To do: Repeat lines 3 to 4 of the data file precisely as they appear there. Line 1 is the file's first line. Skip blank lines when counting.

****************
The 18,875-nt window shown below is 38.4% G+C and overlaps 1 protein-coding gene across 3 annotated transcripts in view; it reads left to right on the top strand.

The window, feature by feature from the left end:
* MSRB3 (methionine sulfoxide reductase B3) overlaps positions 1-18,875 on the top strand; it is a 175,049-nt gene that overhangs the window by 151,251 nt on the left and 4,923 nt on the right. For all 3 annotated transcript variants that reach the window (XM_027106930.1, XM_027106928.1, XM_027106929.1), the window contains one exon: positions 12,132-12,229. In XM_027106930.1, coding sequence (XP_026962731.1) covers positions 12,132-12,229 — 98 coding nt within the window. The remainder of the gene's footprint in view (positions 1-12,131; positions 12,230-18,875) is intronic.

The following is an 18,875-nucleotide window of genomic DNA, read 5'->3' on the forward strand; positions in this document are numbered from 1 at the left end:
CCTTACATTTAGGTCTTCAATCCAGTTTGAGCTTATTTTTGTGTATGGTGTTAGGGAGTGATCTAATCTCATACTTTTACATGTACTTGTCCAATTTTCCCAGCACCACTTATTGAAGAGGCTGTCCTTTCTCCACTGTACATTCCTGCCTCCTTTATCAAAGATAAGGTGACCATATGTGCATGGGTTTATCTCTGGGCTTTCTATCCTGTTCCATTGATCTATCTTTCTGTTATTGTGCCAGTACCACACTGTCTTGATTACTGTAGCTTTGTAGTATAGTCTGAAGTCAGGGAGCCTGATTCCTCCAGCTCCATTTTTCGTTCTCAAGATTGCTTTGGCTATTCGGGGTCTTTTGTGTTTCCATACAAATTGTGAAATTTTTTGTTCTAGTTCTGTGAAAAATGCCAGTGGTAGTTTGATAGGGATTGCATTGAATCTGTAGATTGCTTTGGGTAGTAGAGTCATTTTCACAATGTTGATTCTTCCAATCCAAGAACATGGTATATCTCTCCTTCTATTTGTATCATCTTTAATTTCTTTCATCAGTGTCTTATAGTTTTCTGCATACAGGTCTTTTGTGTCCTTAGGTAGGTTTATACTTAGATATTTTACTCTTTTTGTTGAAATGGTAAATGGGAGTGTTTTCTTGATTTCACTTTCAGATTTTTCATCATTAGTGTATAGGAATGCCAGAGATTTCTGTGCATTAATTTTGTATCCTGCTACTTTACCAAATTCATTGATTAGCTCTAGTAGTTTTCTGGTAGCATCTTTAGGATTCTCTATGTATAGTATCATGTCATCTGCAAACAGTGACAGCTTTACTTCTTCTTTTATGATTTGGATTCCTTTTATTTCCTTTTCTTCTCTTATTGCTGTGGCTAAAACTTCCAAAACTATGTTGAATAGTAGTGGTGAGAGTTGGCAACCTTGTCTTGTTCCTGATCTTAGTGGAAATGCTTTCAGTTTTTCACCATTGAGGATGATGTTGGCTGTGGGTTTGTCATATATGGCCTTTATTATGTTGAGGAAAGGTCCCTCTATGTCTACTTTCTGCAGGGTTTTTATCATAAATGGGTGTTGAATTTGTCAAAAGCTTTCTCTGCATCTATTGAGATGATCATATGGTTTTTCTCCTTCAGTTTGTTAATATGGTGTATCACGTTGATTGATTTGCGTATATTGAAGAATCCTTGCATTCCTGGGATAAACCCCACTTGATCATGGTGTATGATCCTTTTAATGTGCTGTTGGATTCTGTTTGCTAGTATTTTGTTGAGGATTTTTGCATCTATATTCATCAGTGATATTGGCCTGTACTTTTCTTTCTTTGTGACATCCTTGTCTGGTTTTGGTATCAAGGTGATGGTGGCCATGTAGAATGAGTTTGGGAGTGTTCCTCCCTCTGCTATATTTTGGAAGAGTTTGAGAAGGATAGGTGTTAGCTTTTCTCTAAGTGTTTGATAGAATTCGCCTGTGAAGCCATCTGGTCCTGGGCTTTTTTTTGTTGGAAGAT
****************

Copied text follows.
* MSRB3 (methionine sulfoxide reductase B3) overlaps positions 1-18,875 on the top strand; it is a 175,049-nt gene that overhangs the window by 151,251 nt on the left and 4,923 nt on the right. For all 3 annotated transcript variants that reach the window (XM_027106930.1, XM_027106928.1, XM_027106929.1), the window contains one exon: positions 12,132-12,229. In XM_027106930.1, coding sequence (XP_026962731.1) covers positions 12,132-12,229 — 98 coding nt within the window. The remainder of the gene's footprint in view (positions 1-12,131; positions 12,230-18,875) is intronic.

The following is an 18,875-nucleotide window of genomic DNA, read 5'->3' on the forward strand; positions in this document are numbered from 1 at the left end: